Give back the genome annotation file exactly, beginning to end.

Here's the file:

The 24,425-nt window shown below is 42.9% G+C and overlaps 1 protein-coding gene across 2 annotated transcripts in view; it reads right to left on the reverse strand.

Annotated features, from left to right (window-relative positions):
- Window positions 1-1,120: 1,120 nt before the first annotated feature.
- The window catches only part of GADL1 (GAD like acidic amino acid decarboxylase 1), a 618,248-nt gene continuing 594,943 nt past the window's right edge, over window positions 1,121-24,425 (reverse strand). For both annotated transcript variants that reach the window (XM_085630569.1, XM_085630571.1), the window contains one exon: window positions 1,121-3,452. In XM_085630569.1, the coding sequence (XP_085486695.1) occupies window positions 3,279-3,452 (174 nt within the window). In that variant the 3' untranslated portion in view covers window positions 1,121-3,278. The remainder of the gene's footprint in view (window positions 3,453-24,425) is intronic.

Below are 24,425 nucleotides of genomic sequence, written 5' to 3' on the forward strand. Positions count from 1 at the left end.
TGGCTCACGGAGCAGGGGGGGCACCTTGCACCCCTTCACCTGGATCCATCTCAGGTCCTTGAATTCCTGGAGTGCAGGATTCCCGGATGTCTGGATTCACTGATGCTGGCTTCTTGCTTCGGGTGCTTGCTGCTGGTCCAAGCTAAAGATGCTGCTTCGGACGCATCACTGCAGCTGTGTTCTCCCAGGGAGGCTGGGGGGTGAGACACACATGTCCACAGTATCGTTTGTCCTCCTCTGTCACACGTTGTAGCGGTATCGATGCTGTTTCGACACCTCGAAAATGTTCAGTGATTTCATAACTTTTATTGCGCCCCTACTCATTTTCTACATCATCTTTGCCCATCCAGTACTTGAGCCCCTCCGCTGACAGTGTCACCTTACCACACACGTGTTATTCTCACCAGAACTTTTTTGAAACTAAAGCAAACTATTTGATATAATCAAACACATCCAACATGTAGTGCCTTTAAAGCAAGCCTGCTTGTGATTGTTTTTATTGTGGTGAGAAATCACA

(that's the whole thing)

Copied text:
The 24,425-nt window shown below is 42.9% G+C and overlaps 1 protein-coding gene across 2 annotated transcripts in view; it reads right to left on the reverse strand.

Annotated features, from left to right (window-relative positions):
- Window positions 1-1,120: 1,120 nt before the first annotated feature.
- The window catches only part of GADL1 (GAD like acidic amino acid decarboxylase 1), a 618,248-nt gene continuing 594,943 nt past the window's right edge, over window positions 1,121-24,425 (reverse strand). For both annotated transcript variants that reach the window (XM_085630569.1, XM_085630571.1), the window contains one exon: window positions 1,121-3,452. In XM_085630569.1, the coding sequence (XP_085486695.1) occupies window positions 3,279-3,452 (174 nt within the window). In that variant the 3' untranslated portion in view covers window positions 1,121-3,278. The remainder of the gene's footprint in view (window positions 3,453-24,425) is intronic.

Below are 24,425 nucleotides of genomic sequence, written 5' to 3' on the forward strand. Positions count from 1 at the left end.
TGGCTCACGGAGCAGGGGGGGCACCTTGCACCCCTTCACCTGGATCCATCTCAGGTCCTTGAATTCCTGGAGTGCAGGATTCCCGGATGTCTGGATTCACTGATGCTGGCTTCTTGCTTCGGGTGCTTGCTGCTGGTCCAAGCTAAAGATGCTGCTTCGGACGCATCACTGCAGCTGTGTTCTCCCAGGGAGGCTGGGGGGTGAGACACACATGTCCACAGTATCGTTTGTCCTCCTCTGTCACACGTTGTAGCGGTATCGATGCTGTTTCGACACCTCGAAAATGTTCAGTGATTTCATAACTTTTATTGCGCCCCTACTCATTTTCTACATCATCTTTGCCCATCCAGTACTTGAGCCCCTCCGCTGACAGTGTCACCTTACCACACACGTGTTATTCTCACCAGAACTTTTTTGAAACTAAAGCAAACTATTTGATATAATCAAACACATCCAACATGTAGTGCCTTTAAAGCAAGCCTGCTTGTGATTGTTTTTATTGTGGTGAGAAATCACA